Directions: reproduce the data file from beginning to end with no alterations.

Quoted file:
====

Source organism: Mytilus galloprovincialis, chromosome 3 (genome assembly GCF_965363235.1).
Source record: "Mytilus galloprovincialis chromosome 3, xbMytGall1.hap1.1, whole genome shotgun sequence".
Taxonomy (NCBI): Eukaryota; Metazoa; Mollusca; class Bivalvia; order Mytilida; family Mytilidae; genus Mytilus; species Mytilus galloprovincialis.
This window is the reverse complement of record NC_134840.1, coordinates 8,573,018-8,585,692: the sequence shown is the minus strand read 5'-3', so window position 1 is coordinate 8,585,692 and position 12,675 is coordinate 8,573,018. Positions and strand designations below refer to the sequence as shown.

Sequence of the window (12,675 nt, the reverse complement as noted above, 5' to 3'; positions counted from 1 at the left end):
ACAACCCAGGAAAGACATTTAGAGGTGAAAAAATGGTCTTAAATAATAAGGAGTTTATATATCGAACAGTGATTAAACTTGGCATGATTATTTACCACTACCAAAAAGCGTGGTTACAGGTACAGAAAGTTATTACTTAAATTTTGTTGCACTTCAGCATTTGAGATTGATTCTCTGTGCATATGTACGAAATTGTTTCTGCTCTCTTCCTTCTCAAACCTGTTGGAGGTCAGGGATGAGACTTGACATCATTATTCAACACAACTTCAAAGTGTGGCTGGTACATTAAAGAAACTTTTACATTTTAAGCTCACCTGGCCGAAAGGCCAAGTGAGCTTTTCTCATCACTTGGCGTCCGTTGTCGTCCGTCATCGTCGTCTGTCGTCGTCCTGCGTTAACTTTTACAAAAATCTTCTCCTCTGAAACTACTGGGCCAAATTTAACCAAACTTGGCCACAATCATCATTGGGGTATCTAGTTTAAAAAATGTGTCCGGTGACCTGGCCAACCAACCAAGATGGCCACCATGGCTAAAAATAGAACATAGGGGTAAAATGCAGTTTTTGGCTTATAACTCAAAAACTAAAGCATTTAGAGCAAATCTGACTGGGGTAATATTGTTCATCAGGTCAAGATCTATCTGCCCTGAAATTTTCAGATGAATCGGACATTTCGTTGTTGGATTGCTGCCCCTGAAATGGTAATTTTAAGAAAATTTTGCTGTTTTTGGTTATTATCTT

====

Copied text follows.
Source organism: Mytilus galloprovincialis, chromosome 3 (genome assembly GCF_965363235.1).
Source record: "Mytilus galloprovincialis chromosome 3, xbMytGall1.hap1.1, whole genome shotgun sequence".
Taxonomy (NCBI): Eukaryota; Metazoa; Mollusca; class Bivalvia; order Mytilida; family Mytilidae; genus Mytilus; species Mytilus galloprovincialis.
This window is the reverse complement of record NC_134840.1, coordinates 8,573,018-8,585,692: the sequence shown is the minus strand read 5'-3', so window position 1 is coordinate 8,585,692 and position 12,675 is coordinate 8,573,018. Positions and strand designations below refer to the sequence as shown.

Sequence of the window (12,675 nt, the reverse complement as noted above, 5' to 3'; positions counted from 1 at the left end):
ACAACCCAGGAAAGACATTTAGAGGTGAAAAAATGGTCTTAAATAATAAGGAGTTTATATATCGAACAGTGATTAAACTTGGCATGATTATTTACCACTACCAAAAAGCGTGGTTACAGGTACAGAAAGTTATTACTTAAATTTTGTTGCACTTCAGCATTTGAGATTGATTCTCTGTGCATATGTACGAAATTGTTTCTGCTCTCTTCCTTCTCAAACCTGTTGGAGGTCAGGGATGAGACTTGACATCATTATTCAACACAACTTCAAAGTGTGGCTGGTACATTAAAGAAACTTTTACATTTTAAGCTCACCTGGCCGAAAGGCCAAGTGAGCTTTTCTCATCACTTGGCGTCCGTTGTCGTCCGTCATCGTCGTCTGTCGTCGTCCTGCGTTAACTTTTACAAAAATCTTCTCCTCTGAAACTACTGGGCCAAATTTAACCAAACTTGGCCACAATCATCATTGGGGTATCTAGTTTAAAAAATGTGTCCGGTGACCTGGCCAACCAACCAAGATGGCCACCATGGCTAAAAATAGAACATAGGGGTAAAATGCAGTTTTTGGCTTATAACTCAAAAACTAAAGCATTTAGAGCAAATCTGACTGGGGTAATATTGTTCATCAGGTCAAGATCTATCTGCCCTGAAATTTTCAGATGAATCGGACATTTCGTTGTTGGATTGCTGCCCCTGAAATGGTAATTTTAAGAAAATTTTGCTGTTTTTGGTTATTATCTT